Nick Cave brings his talent for exploring the more depraved parts of humanity while maintaining eloquence and a real talent for telling a story to his second novel The Death of Bunny Munro.
The Death of Bunny Munro tells the story of Bunny Munro, a beauty products salesman who travels the South Coast of England hawking his most definitely useless beauty products (he refers to this as “selling hope”) to lonely housewives.
Upon the sudden suicide of his wife he decides to take his son, Bunny Junior, on one final ride through England’s South Coast. I say one last ride because along with an all-consuming obsession with women and sex (especially Avril Lavinge) Bunny is carrying an intense anxiety and dread that soon his life will end.
This is a story of a bad man who was never meant to be a father, his heartbreakingly innocent son and his last ditch effort to outrun a monster he can’t comprehend. He describes it as his own death but we might get the impression he’s running from his own sins, his own guilt and in a tragically doomed way he’s trying to protect his son from a monster he can’t see nor understand.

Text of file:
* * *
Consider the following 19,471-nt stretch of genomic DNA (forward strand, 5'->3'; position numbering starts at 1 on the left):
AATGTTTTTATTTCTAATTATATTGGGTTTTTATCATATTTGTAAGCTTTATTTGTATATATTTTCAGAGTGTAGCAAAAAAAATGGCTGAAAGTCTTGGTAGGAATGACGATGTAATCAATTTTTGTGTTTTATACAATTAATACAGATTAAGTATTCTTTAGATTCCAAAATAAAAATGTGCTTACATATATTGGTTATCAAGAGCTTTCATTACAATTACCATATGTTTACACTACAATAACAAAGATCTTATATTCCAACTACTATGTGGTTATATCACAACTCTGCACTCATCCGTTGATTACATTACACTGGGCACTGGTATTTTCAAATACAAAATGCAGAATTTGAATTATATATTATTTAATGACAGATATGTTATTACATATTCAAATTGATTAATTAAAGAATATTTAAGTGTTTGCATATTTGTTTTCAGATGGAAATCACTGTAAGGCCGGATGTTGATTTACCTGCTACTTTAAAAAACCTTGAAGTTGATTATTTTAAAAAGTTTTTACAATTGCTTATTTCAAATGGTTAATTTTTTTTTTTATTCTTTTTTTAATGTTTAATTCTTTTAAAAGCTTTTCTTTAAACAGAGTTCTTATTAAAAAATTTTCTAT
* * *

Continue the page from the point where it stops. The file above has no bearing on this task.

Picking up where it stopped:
I’ve always been impressed by writers who can make us sympathise with terrible people, (Cormac McCarthy with his novel Child of God springs to mind) it takes a real understanding of the complexities of people to translate that into writing. This novel could have so easily been, in another less talented authors hands, a trite, crass and shallow mess. But in the hands of a master storyteller like Nick Cave we’re left with a haunting, heart breaking, complex and tragic tale of a man desperate for redemption – even if he won’t admit it to himself.